This original Tutima 1941 pilot watch inspires the current Grand Flieger collection.

GRAND FLIEGER AIRPORT

Today, Tutima references the milestone pilot watch from 1941 within its Grand Flieger collection. The line now includes three-hand models as well as more traditional chronographs. The Tutima Grand Flieger Classic, for example, sports its vintage look with military inspired styling, including the historical fluted bezel. Tutima has modernized the pilot watches to perform according to current, more stringent, technical standards. These models at 43mm in diameter are larger than the original Flieger deigns from the 1940s, and their updated automatic movements are now fully visible through the transparent caseback.

The Tutima Grand Flieger Airport Chronograph.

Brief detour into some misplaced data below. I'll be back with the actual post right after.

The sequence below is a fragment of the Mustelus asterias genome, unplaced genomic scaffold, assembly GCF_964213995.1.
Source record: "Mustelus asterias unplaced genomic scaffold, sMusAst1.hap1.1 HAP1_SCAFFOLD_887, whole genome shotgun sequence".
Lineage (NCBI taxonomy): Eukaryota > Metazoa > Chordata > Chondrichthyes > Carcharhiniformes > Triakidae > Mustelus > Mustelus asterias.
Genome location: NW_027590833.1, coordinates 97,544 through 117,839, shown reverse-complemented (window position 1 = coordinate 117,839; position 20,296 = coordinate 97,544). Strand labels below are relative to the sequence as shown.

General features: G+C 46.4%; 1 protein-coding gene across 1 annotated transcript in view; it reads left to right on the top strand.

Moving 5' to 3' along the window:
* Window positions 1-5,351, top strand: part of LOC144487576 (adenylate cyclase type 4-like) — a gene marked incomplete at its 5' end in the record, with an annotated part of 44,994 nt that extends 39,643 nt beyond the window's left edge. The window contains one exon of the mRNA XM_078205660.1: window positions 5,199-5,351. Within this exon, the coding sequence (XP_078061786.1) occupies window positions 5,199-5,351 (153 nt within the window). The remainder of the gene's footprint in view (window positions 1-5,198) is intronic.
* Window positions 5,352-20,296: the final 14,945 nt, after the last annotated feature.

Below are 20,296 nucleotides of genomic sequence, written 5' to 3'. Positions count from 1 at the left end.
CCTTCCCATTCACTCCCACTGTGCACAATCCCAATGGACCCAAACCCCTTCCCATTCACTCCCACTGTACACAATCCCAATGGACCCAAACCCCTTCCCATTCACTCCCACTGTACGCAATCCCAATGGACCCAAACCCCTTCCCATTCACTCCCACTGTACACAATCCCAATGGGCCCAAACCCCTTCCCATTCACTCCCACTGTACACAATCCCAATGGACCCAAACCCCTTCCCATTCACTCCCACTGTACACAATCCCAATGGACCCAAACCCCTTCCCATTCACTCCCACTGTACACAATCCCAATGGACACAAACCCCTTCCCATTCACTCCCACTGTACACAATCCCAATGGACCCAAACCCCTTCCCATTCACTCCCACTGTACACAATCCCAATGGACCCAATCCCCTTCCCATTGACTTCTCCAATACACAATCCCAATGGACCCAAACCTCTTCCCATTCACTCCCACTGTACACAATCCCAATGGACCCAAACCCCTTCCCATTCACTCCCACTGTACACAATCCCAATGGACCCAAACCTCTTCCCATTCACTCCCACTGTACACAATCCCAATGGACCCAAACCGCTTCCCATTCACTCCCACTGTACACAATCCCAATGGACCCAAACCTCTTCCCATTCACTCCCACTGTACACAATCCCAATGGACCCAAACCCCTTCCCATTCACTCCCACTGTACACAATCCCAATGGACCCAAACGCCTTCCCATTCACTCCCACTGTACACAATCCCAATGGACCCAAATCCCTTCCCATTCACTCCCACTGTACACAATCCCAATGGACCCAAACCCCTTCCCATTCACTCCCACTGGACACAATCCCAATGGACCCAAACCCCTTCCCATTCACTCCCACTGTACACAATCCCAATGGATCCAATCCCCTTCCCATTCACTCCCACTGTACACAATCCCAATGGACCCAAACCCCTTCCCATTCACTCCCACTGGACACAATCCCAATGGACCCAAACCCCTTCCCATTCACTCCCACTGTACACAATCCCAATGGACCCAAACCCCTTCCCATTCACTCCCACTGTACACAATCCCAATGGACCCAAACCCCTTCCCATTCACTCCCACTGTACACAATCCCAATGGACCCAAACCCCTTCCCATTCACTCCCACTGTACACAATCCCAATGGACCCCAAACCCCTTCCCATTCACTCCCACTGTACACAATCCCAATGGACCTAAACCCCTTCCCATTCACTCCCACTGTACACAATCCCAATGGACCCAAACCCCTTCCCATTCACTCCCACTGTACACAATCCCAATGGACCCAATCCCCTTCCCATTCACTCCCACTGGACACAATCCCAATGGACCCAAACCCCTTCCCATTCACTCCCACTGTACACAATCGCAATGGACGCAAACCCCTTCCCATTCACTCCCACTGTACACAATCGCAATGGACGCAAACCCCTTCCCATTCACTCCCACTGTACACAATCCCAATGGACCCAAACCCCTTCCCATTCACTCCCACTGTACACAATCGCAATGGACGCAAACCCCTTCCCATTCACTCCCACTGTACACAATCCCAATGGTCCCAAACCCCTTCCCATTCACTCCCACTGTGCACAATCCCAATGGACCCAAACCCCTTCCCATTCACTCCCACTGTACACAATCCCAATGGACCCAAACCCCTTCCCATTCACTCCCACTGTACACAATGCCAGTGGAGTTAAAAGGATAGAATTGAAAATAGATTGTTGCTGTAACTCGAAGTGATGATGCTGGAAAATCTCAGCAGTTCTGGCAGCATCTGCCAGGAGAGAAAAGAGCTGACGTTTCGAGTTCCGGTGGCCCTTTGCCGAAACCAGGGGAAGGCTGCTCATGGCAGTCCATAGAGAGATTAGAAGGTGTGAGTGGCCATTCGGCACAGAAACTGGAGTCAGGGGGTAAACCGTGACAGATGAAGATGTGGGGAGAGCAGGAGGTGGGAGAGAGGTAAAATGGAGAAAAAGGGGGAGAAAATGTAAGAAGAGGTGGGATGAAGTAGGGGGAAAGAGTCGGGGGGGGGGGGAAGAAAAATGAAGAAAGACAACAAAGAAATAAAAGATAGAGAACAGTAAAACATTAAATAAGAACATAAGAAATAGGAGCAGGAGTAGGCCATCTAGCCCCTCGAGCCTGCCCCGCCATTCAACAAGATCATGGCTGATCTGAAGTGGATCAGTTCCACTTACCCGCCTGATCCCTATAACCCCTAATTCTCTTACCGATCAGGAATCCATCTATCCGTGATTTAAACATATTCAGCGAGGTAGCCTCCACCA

Within its Grand Flieger collection, the Tutima Grand Flieger Airport is a dressier option that maintains the line’s overall aviation feel, but with a smooth rotating bezel with 60-minute markers rather than a fluted bezel. The crown remains of the screw-in variety, and all timepieces in the Grand Flieger line are water-resistant to 200 meters.

Just a few months ago, Tutima expanded the Grand Flieger Airport collection with a new chronograph and a new three-handed model, both sporting an eye-catching new ceramic bezel. Tutima has now added a contemporary touch to the collection by incorporating an ultra-hard scratch-resistant ceramic bezel that is colored to match the dial.

The Tutima Grand Flieger Airport with ceramic bezel in Classic Blue with grey Cordura strap.

To launch the newer look, Tutima offers a dégradé ‘military’ green dial and a classic blue hue, both color-coordinated with the dial and strap.